City addresses surplus properties | News, Sports, Jobs

MARQUETTE — The Marquette City Commission at a Wednesday special meeting denied purchase requests for three properties in the city.

One of those requests was for surplus property at 601 S. Lakeshore Blvd., with Marquette Opportunity, LLC, proposing an extended-stay hotel. The project would have carried an investment of $12 million to $14 million on the west side of the multiuse path across from the Fairfield Inn & Suites, which was a Marquette Opportunity, LLC project as well.

However, the commissioners, in voting unanimously to deny the request, indicated that the hotel would not be the best use of the site.

“People don’t want any more hotels down by the water,” Commissioner Jessica Hanley said. “I’ve heard it over and over again, so I can’t in good conscience support that.”

Mayor Jenna Smith also noted that she has received a lot of public feedback on the issue.

“Putting things that close to the lake is not something the community wants to see.” Smith said. “They want public access and public visibility to the lake.”

Commissioner Evan Bonsall said the location, though, would be good for housing.

“People like to say we’ll never get affordable housing on the lakefront, but we control this property, and in the future, potentially, it would make sense to have some low-income, or workforce, or mixed-income housing development on this property, but that’s a topic for another day,” Bonsall said. “We’re going to need more community input on that.

“The lakefront is very important. It’s very sensitive. People in the community rightly care very deeply about it, and so do I.”

Affordable housing was part of another topic addressed by the commission: a proposal from the Steve Mariucci Family Beacon House to acquire surplus property directly adjacent to the facility at 600 W. Spring St.

The commission denied a request from the facility, which provides housing for people with loved ones at UPHS-Marquette, to purchase the .84-acre parcel. The resolution also directed city staff to prepare a Request For Proposals for developing the property as high-density, low-income or workforce housing as defined in the community master plan and the city Ad Hoc Housing Committee’s final report.

Bonsall said it makes sense to be specific about what the city wants in that RFP.

The vote was 6-1, with Commissioner Fred Stonehouse casting the negative vote. Although it had not given an intended use for the piece of land, Beacon House identified it as a “key element” of future planning, according to a city document.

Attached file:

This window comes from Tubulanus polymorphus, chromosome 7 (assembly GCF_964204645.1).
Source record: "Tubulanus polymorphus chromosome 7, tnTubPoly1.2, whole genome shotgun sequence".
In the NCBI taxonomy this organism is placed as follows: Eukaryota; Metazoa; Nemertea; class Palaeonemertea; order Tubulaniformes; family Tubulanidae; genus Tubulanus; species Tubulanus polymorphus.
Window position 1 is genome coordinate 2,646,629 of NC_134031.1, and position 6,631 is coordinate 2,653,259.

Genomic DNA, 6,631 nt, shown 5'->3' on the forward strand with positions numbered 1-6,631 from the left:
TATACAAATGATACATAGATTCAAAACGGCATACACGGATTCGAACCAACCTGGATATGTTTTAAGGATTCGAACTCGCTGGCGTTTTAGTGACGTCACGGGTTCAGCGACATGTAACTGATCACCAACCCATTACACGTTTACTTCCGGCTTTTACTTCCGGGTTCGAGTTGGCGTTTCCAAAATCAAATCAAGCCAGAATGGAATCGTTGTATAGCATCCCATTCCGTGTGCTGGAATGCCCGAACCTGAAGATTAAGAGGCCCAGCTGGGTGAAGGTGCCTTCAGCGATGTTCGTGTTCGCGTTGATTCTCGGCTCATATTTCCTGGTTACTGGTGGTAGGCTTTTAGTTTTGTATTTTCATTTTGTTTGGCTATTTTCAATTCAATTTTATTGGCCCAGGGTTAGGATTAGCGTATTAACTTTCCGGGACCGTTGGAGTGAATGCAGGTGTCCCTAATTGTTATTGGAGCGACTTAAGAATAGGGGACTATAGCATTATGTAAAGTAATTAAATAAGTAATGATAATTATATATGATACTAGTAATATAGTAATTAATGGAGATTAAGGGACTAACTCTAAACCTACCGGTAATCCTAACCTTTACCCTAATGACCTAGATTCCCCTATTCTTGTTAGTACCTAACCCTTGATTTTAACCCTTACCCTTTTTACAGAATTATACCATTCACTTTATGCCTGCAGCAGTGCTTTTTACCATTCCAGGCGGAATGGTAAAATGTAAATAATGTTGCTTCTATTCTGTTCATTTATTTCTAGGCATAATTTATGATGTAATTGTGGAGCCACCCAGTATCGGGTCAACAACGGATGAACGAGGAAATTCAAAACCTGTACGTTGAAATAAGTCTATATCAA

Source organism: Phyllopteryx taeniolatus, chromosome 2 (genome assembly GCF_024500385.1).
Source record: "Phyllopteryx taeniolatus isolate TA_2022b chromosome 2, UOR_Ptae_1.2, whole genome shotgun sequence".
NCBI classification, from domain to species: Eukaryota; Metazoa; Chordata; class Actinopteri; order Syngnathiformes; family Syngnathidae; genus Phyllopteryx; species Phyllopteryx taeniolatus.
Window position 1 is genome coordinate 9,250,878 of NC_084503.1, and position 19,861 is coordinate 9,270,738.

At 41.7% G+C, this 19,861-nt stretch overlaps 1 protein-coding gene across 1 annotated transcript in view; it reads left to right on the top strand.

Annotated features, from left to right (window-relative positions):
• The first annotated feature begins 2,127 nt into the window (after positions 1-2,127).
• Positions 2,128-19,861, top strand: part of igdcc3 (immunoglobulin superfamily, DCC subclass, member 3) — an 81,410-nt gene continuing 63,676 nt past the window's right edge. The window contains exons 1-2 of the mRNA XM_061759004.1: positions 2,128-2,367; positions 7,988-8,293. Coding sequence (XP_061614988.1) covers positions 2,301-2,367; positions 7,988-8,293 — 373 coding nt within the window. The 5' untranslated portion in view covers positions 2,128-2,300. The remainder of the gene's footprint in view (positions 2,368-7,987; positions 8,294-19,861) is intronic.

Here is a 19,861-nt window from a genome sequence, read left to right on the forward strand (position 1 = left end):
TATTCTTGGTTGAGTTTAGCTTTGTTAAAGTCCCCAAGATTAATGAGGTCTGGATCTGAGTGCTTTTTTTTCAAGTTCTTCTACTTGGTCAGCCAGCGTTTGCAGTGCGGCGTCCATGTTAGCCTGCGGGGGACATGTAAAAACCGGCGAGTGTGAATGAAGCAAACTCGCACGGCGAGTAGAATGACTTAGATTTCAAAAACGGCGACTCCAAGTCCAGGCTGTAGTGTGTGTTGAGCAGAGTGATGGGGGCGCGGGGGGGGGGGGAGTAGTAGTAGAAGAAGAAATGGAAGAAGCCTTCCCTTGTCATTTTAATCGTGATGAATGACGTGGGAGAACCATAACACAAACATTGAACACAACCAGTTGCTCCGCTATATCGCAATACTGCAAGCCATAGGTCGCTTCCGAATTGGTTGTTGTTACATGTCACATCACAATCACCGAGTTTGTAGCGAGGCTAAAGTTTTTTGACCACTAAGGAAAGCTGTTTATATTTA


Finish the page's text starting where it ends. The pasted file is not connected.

“Very much, I would like to see this turned into a housing development that would be for workforce housing, or more affordable than what has been happening in the city.” Commissioner Sally Davis said.

Davis acknowledged that Beacon House contributes to the community by providing housing, but that housing is not for local residents.

In the public comments portion of the meeting, Beacon House CEO Mary Tavernini-Dowling said the facility provides “compassionate” services such as lodging for guests, some of whom stay for six months.

“Affordable housing is Beacon House,” she said. “That’s what we do. That’s who we are.”

Stonehouse said he wanted to gather as many development opportunities as possible for the property and expressed concern about the tight restrictions in the resolution.

“We gather a lot, we sort them out and we find the ones that best fit our criteria, which may well be affordable housing,” Stonehouse said.

The commission also unanimously denied a request from Mark Curran of Curran & Company to acquire 200 acres of Heartwood Forest property, which is surplus property in Sands Township located just outside the southwest corner of the city.

A city document indicates that the property contains a significant portion of the Carp River, including the convergence of Morgan Creek and the Carp River known as the Unnamed Morgan Falls, as well as several portions of Noquemanon Trail Network bike trails.

The developer wants to develop only 20 acres of the property on the condition that the city place nearly the entire acreage of the remaining property in Marquette Township into a perpetual conservation easement.

Hanley said that accepting the purchase request would not help the city tax rolls.

“I also think that right now, it is doing exactly what that property was meant to do in being recreation,” she said.

Regarding housing in the city of Marquette overall, Stonehouse said Marquette County might become involved in the process since it has more room to expand.

“Any development in Marquette will be boutique,” he said. “In other words, it’s going to be small development. It’s not going to be the big operations that we might see in other places because we certainly don’t have the room.”

Christie Mastric can be reached at 906-228-2500, ext. 250. Her email address is [email protected]

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